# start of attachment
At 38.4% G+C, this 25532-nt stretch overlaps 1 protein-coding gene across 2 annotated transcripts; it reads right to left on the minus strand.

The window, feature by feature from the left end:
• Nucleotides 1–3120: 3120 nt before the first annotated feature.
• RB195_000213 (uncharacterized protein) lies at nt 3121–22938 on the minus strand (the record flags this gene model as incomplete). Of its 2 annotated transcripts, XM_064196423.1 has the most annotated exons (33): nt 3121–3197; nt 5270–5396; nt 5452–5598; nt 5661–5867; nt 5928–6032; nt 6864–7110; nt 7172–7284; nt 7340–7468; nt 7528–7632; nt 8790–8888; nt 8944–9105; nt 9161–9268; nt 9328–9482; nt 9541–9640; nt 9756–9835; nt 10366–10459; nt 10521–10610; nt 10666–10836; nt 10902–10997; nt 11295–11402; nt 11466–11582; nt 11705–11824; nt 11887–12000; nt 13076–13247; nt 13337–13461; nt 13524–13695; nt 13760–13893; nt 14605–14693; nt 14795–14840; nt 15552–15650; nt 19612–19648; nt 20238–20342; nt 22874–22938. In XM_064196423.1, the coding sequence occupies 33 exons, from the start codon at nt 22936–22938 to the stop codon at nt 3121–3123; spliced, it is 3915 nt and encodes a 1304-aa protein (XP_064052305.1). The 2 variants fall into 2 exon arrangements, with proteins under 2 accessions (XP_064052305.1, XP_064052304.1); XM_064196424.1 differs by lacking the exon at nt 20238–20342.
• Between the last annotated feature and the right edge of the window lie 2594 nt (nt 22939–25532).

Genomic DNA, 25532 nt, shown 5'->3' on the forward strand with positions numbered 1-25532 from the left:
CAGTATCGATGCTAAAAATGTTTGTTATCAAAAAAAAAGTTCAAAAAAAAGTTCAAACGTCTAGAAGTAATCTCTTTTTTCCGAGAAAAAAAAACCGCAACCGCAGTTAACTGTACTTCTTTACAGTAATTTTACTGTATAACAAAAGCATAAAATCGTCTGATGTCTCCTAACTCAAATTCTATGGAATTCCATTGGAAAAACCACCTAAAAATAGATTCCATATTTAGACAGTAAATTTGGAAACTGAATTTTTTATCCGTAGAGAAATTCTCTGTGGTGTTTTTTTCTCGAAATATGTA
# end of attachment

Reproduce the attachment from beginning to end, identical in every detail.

At 38.4% G+C, this 25532-nt stretch overlaps 1 protein-coding gene across 2 annotated transcripts; it reads right to left on the minus strand.

The window, feature by feature from the left end:
• Nucleotides 1–3120: 3120 nt before the first annotated feature.
• RB195_000213 (uncharacterized protein) lies at nt 3121–22938 on the minus strand (the record flags this gene model as incomplete). Of its 2 annotated transcripts, XM_064196423.1 has the most annotated exons (33): nt 3121–3197; nt 5270–5396; nt 5452–5598; nt 5661–5867; nt 5928–6032; nt 6864–7110; nt 7172–7284; nt 7340–7468; nt 7528–7632; nt 8790–8888; nt 8944–9105; nt 9161–9268; nt 9328–9482; nt 9541–9640; nt 9756–9835; nt 10366–10459; nt 10521–10610; nt 10666–10836; nt 10902–10997; nt 11295–11402; nt 11466–11582; nt 11705–11824; nt 11887–12000; nt 13076–13247; nt 13337–13461; nt 13524–13695; nt 13760–13893; nt 14605–14693; nt 14795–14840; nt 15552–15650; nt 19612–19648; nt 20238–20342; nt 22874–22938. In XM_064196423.1, the coding sequence occupies 33 exons, from the start codon at nt 22936–22938 to the stop codon at nt 3121–3123; spliced, it is 3915 nt and encodes a 1304-aa protein (XP_064052305.1). The 2 variants fall into 2 exon arrangements, with proteins under 2 accessions (XP_064052305.1, XP_064052304.1); XM_064196424.1 differs by lacking the exon at nt 20238–20342.
• Between the last annotated feature and the right edge of the window lie 2594 nt (nt 22939–25532).

Genomic DNA, 25532 nt, shown 5'->3' on the forward strand with positions numbered 1-25532 from the left:
CAGTATCGATGCTAAAAATGTTTGTTATCAAAAAAAAAGTTCAAAAAAAAGTTCAAACGTCTAGAAGTAATCTCTTTTTTCCGAGAAAAAAAAACCGCAACCGCAGTTAACTGTACTTCTTTACAGTAATTTTACTGTATAACAAAAGCATAAAATCGTCTGATGTCTCCTAACTCAAATTCTATGGAATTCCATTGGAAAAACCACCTAAAAATAGATTCCATATTTAGACAGTAAATTTGGAAACTGAATTTTTTATCCGTAGAGAAATTCTCTGTGGTGTTTTTTTCTCGAAATATGTA